In finality, the importance of the setting created further adds to the story’s psychoanalytic lens. In the scene after Mrs. Mallard hears about her husband’s death, she enters a room with nothing specified but an “open window, [and] a comfortable, roomy armchair” (Chopin). The open window, to work with previous ideas of freedom in the story, may symbolize the importance of Mr. Mallard’s death in the eyes of Mrs. Mallard and her ‘free’ future. Chopin writes, “She could see in the open square before her house the tops of trees that were all aquiver with the new spring life. The delicious breath of rain was in the air. In the street below a peddler was crying his wares” (Chopin). This imagery and setting symbolize the beauty on how Mrs. Mallard’s eyes are opened to thoughts of a free future.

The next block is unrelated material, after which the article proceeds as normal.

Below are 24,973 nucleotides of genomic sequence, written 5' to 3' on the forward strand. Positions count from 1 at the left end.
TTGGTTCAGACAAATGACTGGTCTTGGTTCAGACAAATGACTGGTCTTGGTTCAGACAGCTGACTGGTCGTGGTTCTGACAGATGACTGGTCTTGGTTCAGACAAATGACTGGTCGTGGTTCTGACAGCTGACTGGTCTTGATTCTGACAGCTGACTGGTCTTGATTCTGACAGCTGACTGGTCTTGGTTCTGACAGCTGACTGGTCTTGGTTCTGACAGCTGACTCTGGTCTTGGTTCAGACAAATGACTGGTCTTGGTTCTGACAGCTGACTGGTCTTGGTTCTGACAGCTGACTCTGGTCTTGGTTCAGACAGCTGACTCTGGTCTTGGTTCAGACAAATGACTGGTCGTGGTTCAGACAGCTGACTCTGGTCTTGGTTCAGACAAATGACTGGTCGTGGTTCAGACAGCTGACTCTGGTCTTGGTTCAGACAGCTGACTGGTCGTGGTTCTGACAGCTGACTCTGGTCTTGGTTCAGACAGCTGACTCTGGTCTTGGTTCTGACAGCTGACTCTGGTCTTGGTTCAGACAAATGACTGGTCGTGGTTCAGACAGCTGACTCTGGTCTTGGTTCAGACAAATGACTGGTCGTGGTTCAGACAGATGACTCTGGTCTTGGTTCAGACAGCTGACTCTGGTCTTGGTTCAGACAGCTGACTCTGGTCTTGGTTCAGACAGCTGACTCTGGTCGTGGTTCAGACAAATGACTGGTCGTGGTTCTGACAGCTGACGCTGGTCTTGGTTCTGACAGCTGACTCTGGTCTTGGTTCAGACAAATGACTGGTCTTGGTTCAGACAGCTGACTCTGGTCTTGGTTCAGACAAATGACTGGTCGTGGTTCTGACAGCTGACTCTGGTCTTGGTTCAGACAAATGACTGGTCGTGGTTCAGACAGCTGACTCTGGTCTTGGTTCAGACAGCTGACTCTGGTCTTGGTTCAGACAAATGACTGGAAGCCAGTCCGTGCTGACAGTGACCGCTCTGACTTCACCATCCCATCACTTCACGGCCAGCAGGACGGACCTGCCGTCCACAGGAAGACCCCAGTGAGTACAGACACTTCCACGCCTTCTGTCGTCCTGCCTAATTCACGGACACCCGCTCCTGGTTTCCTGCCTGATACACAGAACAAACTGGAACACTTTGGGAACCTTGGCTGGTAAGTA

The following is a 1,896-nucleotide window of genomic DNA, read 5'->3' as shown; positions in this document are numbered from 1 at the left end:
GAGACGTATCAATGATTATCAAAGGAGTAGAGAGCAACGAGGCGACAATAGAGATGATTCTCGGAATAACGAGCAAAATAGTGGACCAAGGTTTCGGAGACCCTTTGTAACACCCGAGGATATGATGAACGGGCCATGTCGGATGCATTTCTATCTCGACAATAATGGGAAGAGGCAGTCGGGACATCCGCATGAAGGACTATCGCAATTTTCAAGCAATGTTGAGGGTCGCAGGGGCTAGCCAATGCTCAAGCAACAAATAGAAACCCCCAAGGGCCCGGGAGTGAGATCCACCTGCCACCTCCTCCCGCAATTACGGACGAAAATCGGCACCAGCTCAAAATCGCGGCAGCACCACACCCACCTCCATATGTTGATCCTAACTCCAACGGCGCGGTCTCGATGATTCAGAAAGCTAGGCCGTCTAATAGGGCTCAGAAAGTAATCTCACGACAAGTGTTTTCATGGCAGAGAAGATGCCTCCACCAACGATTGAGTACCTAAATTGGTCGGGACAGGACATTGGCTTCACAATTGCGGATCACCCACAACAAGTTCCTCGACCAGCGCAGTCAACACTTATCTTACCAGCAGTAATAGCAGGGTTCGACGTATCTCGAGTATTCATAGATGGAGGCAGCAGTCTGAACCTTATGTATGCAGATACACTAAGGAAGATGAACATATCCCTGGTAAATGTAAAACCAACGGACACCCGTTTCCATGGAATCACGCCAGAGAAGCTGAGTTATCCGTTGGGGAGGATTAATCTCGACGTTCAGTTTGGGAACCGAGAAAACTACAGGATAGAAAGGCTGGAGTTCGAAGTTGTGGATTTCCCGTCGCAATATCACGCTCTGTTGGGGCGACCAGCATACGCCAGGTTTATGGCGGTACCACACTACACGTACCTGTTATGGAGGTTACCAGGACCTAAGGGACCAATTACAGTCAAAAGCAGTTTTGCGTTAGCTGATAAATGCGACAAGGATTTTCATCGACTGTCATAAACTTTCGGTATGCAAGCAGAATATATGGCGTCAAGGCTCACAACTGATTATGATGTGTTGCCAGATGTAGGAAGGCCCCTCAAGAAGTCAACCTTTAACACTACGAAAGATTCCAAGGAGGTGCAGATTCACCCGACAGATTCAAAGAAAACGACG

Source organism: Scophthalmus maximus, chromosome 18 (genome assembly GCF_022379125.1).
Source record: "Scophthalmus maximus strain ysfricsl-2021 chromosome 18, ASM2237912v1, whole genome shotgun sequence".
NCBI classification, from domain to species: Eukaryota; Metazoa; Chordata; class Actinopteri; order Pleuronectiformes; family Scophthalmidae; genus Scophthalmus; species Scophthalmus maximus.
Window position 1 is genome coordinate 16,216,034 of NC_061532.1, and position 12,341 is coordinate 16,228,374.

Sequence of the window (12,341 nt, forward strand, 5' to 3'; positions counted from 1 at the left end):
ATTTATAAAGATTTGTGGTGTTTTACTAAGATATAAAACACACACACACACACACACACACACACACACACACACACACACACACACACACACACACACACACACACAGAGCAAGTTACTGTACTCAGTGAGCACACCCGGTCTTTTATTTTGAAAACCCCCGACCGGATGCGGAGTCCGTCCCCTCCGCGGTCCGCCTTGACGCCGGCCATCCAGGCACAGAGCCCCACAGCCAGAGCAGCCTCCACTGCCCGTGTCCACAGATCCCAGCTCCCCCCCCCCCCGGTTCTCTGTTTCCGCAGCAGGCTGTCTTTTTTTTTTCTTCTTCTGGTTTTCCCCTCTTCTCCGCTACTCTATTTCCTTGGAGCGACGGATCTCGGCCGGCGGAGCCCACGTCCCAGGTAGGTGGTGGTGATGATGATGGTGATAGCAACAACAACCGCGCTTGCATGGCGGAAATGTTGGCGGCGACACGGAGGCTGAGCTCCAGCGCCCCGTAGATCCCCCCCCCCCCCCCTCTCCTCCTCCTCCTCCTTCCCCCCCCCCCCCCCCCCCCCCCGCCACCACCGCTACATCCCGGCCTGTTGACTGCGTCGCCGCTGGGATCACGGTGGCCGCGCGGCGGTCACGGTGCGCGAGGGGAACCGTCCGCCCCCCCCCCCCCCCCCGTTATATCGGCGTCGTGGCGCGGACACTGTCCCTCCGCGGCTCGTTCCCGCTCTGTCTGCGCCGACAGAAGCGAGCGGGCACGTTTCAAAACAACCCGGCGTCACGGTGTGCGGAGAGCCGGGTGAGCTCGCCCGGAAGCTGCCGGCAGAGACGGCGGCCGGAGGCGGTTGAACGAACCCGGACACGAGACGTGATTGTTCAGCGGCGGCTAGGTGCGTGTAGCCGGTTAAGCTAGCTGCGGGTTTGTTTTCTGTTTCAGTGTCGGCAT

In all, Chopin uses latent reaction to show how caring Mrs Mallard is as a wife, psychoanalytic lens to develop Mrs. Mallard’s conscience and unconscious, and setting to portray the importance of Mrs. Mallard’s feelings. Though Mrs. Mallard seemed to be a caring wife, she just wanted to live freely in the world.

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Imagery in the Story of an Hour. (2020, May 15). Retrieved December 3, 2022 , from